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Itching for a Bite of the Lice Business

Itching for a Bite of the Lice Business

Illustration by Kelsey Dake

Last October, Melanie Greifer’s two daughters came home with head lice. The Manhattan pediatrician spent two weeks buying over-the-counter treatments and diligently combing out the girls’ hair, but she could never completely rid them of the infestation. Greifer finally turned to a business called Lice Treatment Center that sent someone to pick the lice and eggs, or nits, from the girls’ scalps and treat them with special shampoos. Greifer didn’t blink at the $100-an-hour fee. “At that moment, I’d have given my left arm to have someone come and take care of this,” she says.

As lice in some areas have become resistant to conventional remedies, desperate parents are turning to newfangled shampoos and pricey delousing house calls. Aside from a handful of treatments vetted by the Food and Drug Administration, the lice business is unregulated. There’s little to stop anyone from setting up shop to sell homegrown anti-lice formulas or comb critters out of kids’ hair. “The louse servicing businesses seem to be spreading faster than the lice themselves,” says Richard Pollack, an entomologist who teaches at the Harvard School of Public Health.

Pediculosis capitis, or head lice, are sesame seed-size parasites that live on human scalps and feed on blood, causing itching in their hosts. They’re most common in children and spread by head-to-head contact. Unlike their body lice cousins, which live on skin and clothing, head lice and pubic lice (better known as crabs) don’t carry disease.

That doesn’t stop parents from freaking out—and shelling out cash for professional help. Lice Treatment Center typically charges between $200 and $500 for a house call, says Liz Solovay, who co-founded the business eight years ago with a pediatrician in Connecticut. They now have 100 employees in 14 states ready to make house calls, and the company will be checking heads at 50 camps this summer. Between nit-picking and selling oil-based treatments, revenue is in the millions, Solovay says.

Risa Barash started Fairy Tales Hair Care in 1999 to sell “lice prevention” shampoos made from plant oils such as rosemary, citronella, tea tree, and lavender. The 14-employee company ships more than $4 million worth of lice products each year from a 12,000-square-foot warehouse in Passaic, N.J. While Barash, a former publicist and stand-up comic, acknowledges that it’s difficult to prove prevention works, she cites a study in Israel suggesting natural oils repel head lice. A 12-ounce bottle of Rosemary Repel shampoo retails for $12.

Like many lice industry entrepreneurs, Barash and Solovay highlight their products as “natural” and contrast them to pesticides sold in over-the-counter or prescription lice treatments. But parsing the meaning of such labels is tricky. Pyrethrin, an FDA-approved drugstore remedy sold by Bayer under the brand name Rid, is derived from chrysanthemums, but rivals call it toxic.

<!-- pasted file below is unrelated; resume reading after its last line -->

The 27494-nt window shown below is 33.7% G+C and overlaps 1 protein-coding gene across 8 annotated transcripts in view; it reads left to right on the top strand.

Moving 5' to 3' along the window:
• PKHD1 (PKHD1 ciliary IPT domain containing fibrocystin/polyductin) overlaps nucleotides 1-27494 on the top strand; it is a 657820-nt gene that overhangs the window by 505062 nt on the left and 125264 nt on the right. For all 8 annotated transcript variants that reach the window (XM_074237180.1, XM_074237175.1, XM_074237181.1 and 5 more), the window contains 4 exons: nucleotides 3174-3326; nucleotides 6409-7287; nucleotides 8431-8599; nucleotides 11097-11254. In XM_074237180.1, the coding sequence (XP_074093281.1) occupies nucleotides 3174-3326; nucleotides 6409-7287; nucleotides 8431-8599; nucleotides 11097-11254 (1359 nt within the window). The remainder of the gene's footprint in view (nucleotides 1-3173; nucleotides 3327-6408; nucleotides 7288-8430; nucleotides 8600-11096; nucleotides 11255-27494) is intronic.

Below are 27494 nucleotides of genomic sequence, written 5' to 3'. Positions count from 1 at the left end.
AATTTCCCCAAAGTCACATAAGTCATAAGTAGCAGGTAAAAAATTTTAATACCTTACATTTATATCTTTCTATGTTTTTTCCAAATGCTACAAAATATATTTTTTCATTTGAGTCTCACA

In addition to Rid and a similar over-the-counter treatment called Nix, the FDA has approved five prescription lotions or shampoos and eight combs or other devices, including a heat-based gadget called the LouseBuster. Yet many lice treatments don’t need the FDA’s blessing, and there’s little evidence to prove or disprove makers’ claims. “A lot of the sales of these products come from fear and disgust,” says Dr. Barbara Frankowski, a professor of pediatrics at the University of Vermont who has researched head lice. “For natural or herbal remedies that don’t fall under that blanket of [FDA] supervision, it’s kind of buyer beware.” Still, it’s true that over-the-counter treatments, on the market for decades, are ineffective in some communities where lice have developed resistance, Frankowski says.

Those bugs are what M.J. Eckert calls “a superlouse.” A former school nurse, she co-founded Lice Happens in Annapolis, Md., in 2009 to make delousing house calls. The company now employs 16 louse removers from North Carolina to Connecticut. It uses an enzyme treatment that helps break down lice and nits, but Eckert says the secret is thorough nit-picking, which costs $50 to $200 per visit. “You have to comb everything out of the hair completely,” she says. Eckert says Lice Happens teaches clients how to remove nits so they don’t have to make repeat appointments, but it’s clearly a job many parents prefer to outsource. “To be perfectly honest,” she says, “our clients are people who have more money than time.”

The bottom line: As lice grow resistant to conventional cures, entrepreneurs are selling new treatments and costly delousing services.

Tozzi is a reporter for Bloomberg Businessweek in New York.

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